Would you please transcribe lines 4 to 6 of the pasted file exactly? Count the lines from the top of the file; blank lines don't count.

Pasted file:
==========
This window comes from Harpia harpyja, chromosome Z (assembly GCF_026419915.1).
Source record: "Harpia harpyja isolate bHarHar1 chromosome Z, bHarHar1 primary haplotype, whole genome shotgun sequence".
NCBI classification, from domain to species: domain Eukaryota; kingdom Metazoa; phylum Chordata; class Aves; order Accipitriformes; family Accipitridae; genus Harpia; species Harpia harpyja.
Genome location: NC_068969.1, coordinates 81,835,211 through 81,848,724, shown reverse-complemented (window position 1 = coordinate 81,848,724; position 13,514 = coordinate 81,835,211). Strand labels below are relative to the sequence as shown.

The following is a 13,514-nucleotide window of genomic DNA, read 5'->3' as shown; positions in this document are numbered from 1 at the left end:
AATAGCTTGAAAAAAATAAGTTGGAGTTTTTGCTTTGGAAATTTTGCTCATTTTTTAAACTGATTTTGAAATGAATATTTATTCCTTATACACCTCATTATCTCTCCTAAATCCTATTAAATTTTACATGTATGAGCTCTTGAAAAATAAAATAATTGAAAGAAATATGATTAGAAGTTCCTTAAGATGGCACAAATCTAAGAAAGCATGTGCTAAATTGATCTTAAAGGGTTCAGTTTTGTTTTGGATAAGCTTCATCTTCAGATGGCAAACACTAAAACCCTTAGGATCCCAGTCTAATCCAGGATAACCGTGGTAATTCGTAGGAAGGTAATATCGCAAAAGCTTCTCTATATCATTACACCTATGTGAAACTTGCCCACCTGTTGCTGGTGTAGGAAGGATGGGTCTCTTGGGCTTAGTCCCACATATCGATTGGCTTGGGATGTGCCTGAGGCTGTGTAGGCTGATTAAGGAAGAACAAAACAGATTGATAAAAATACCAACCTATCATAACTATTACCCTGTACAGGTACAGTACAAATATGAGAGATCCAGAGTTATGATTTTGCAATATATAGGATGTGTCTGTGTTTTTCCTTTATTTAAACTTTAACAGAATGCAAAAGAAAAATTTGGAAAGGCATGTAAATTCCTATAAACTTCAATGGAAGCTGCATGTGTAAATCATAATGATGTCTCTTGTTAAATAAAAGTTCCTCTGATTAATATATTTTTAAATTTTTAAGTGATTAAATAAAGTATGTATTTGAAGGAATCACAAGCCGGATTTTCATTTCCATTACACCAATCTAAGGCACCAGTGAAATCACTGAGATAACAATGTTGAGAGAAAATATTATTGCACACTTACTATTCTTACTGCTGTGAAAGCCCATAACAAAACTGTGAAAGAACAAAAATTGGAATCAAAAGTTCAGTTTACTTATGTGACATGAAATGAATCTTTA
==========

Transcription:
Genome location: NC_068969.1, coordinates 81,835,211 through 81,848,724, shown reverse-complemented (window position 1 = coordinate 81,848,724; position 13,514 = coordinate 81,835,211). Strand labels below are relative to the sequence as shown.

The following is a 13,514-nucleotide window of genomic DNA, read 5'->3' as shown; positions in this document are numbered from 1 at the left end:
AATAGCTTGAAAAAAATAAGTTGGAGTTTTTGCTTTGGAAATTTTGCTCATTTTTTAAACTGATTTTGAAATGAATATTTATTCCTTATACACCTCATTATCTCTCCTAAATCCTATTAAATTTTACATGTATGAGCTCTTGAAAAATAAAATAATTGAAAGAAATATGATTAGAAGTTCCTTAAGATGGCACAAATCTAAGAAAGCATGTGCTAAATTGATCTTAAAGGGTTCAGTTTTGTTTTGGATAAGCTTCATCTTCAGATGGCAAACACTAAAACCCTTAGGATCCCAGTCTAATCCAGGATAACCGTGGTAATTCGTAGGAAGGTAATATCGCAAAAGCTTCTCTATATCATTACACCTATGTGAAACTTGCCCACCTGTTGCTGGTGTAGGAAGGATGGGTCTCTTGGGCTTAGTCCCACATATCGATTGGCTTGGGATGTGCCTGAGGCTGTGTAGGCTGATTAAGGAAGAACAAAACAGATTGATAAAAATACCAACCTATCATAACTATTACCCTGTACAGGTACAGTACAAATATGAGAGATCCAGAGTTATGATTTTGCAATATATAGGATGTGTCTGTGTTTTTCCTTTATTTAAACTTTAACAGAATGCAAAAGAAAAATTTGGAAAGGCATGTAAATTCCTATAAACTTCAATGGAAGCTGCATGTGTAAATCATAATGATGTCTCTTGTTAAATAAAAGTTCCTCTGATTAATATATTTTTAAATTTTTAAGTGATTAAATAAAGTATGTATTTGAAGGAATCACAAGCCGGATTTTCATTTCCATTACACCAATCTAAGGCACCAGTGAAATCACTGAGATAACAATGTTGAGAGAAAATATTATTGCACACTTACTATTCTTACTGCTGTGAAAGCCCATAACAAAACTGTGAAAGAACAAAAATTGGAATCAAAAGTTCAGTTTACTTATGTGACATGAAATGAATCTTTA